In “Dogfight,” showcased in Citrus College’s Little Theatre for one weekend, director John Vaughan found a way to melt toxic machismo into soft, clumsy young love.
Based on the screenplay by Bob Comfort, “Dogfight” takes place in San Francisco in the 1960s, and touches upon the social change brought by the Vietnam War; clearly, a difficult feat to illustrate in the limited space of the Little Theatre.
The musical did all it could–– shuttling such large props as tables, chairs and beds through the tiny backstage exits is a risky business.
The real charm of this production, which might have otherwise seemed a bit force-fed and claustrophobic, was in the staging, the actors’ portrayal of the characters’ deeply rooted innocence, and the music.
The first act, adorned with the boyish harmonies of rowdy, freshly-trained servicemen, slugs through itself as the audience watches these boys begin planning a wild party with a bet: The Marine with the ugliest date wins a bunch of cash, dubbed a “dogfight.”
And yet, “Dogfight” evolves into much more than a testosterone-crazed humiliation fest.
Eddie Birdlace, played by the appropriately charming Robbie Johnson, meets Rose Fenny, a sensitive, intelligent waitress, and convinces her to come to the party where the bet will take place.
Rose finds out about the terrible deal between the boys, and actress Brittany Tangermann delivers an emotionally impactive performance with the song, “Pretty Funny.”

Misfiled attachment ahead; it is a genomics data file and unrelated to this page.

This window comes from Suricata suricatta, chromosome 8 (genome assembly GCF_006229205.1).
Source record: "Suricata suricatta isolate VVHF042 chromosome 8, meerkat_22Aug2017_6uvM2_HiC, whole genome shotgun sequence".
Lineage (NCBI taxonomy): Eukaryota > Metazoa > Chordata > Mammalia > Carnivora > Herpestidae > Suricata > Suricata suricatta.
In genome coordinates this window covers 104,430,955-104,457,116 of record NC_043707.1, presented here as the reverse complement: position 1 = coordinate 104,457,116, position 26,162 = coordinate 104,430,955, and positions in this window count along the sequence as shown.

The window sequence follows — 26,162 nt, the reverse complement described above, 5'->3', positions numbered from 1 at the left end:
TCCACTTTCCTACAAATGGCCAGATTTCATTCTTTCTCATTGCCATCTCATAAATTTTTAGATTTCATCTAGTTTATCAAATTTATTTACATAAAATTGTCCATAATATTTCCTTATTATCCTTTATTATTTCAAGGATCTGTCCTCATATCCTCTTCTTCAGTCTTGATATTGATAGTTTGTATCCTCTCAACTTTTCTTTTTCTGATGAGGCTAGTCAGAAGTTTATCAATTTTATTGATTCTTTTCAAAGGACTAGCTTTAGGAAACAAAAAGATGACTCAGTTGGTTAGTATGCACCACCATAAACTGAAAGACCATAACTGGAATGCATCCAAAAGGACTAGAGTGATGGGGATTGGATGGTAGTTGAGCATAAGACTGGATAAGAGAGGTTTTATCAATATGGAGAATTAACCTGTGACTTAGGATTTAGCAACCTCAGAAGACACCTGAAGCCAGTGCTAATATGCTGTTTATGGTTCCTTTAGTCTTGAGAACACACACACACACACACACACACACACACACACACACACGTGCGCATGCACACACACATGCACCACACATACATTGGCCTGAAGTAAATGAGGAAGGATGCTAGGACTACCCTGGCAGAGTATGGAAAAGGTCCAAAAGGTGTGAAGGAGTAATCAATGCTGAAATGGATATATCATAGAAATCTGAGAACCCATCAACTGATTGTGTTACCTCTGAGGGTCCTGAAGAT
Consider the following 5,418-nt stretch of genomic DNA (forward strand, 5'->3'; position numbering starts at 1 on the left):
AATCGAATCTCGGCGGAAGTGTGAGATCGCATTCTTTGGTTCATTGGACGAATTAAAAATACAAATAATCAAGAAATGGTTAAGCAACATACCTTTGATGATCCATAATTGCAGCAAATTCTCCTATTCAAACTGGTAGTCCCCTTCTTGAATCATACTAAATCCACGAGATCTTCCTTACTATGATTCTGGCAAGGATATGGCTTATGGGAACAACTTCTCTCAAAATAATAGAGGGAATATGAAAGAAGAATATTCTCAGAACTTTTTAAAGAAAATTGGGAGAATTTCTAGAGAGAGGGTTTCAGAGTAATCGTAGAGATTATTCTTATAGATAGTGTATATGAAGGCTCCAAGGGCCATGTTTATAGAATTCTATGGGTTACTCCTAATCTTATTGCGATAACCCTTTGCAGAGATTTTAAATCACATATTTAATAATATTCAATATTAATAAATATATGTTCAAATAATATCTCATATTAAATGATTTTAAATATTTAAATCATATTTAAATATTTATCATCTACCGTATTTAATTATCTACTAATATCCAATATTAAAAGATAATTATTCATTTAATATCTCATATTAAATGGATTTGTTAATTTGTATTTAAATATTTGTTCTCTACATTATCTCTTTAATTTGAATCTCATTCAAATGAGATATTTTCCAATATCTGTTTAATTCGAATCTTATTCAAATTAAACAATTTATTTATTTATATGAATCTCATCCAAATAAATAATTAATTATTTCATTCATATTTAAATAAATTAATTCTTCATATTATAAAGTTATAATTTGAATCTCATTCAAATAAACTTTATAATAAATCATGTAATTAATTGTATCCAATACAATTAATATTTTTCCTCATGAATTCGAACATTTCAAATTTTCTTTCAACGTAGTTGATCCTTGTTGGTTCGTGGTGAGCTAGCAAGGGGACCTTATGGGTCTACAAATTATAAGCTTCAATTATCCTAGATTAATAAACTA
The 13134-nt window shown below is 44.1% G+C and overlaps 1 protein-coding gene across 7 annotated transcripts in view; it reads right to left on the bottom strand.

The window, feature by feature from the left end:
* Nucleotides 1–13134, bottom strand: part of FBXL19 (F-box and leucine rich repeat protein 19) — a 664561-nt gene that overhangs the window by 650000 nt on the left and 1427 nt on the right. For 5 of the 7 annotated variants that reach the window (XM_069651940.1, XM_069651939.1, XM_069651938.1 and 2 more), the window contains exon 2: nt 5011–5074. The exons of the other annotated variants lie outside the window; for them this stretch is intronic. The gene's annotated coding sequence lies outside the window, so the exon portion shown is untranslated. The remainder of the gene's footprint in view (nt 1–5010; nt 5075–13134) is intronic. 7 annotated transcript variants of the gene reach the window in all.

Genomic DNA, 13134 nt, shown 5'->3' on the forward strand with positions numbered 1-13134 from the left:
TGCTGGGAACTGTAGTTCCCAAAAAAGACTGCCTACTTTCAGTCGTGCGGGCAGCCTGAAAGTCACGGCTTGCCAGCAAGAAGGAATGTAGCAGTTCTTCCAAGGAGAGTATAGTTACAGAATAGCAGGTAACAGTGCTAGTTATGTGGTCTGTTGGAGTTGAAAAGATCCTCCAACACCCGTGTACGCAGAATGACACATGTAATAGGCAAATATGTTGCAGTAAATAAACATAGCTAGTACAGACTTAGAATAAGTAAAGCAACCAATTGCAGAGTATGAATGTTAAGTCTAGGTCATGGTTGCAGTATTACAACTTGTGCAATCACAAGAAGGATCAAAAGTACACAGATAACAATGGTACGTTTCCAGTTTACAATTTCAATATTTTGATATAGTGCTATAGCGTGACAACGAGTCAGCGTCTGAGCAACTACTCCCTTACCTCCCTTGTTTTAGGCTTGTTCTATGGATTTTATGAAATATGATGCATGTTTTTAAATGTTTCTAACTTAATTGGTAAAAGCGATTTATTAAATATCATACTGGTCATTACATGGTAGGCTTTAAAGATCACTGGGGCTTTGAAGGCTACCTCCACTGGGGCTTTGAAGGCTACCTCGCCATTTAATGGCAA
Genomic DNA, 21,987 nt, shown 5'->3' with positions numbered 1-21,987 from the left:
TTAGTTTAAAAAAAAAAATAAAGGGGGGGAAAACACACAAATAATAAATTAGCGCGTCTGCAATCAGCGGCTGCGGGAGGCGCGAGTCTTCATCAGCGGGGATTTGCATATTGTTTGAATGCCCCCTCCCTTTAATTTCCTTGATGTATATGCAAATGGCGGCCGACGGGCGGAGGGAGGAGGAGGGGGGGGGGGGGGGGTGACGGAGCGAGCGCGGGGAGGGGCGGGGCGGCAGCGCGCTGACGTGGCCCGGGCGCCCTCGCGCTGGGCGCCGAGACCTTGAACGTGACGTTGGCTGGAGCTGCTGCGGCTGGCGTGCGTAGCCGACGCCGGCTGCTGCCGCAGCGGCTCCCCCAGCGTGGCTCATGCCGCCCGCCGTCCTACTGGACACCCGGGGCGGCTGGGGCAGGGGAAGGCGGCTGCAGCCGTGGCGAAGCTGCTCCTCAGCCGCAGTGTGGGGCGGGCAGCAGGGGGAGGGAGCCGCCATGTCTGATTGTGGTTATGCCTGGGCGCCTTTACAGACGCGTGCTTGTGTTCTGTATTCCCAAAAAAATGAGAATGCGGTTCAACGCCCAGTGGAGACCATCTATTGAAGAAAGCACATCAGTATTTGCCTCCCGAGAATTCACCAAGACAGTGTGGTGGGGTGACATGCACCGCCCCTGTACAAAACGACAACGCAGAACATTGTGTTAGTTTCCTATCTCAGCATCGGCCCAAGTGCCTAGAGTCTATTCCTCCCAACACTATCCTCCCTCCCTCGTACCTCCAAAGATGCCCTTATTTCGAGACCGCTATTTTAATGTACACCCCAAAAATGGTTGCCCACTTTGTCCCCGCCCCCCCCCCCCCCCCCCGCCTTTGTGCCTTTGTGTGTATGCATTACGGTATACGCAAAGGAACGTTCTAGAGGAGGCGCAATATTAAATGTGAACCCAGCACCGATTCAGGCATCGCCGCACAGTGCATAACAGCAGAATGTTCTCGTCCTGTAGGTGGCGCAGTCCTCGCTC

For a couple seconds, the music slowed to a stop and her cries echoed bare in the silence, creating a bitingly intimate moment that demanded empathy.
Eddie is––deservedly–– plagued by her sorrow, and catches some teasing from his two close companions, Bernstein (Anthony Napier) and Boland (the absolutely hilarious and energetic Josh Tangermann.)
Towards the end, the production grows its clumsy, lovable wings as Eddie and Rose give each other a second chance–– the night before Eddie is leaving to Vietnam.
Gentle Rose and angry Eddie rise through the script thanks to Vaughan’s direction, allowing Brittany Tangermann and Robbie Johnson to depict truly relatable characters.
One last feature worthy of mentioning, is the music. Wendy Turk, music director and pianist, was an unstoppable force of energy.
Waving composition with one hand and pounding away at the keys with the other hand, she delivered the sort of spirit than any musical production team craves.
Kudos to the cast and crew. A show with so much masked violence was lightened considerably through the tones of change, hope and love.
Even still, “Dogfight” was able to bare its teeth.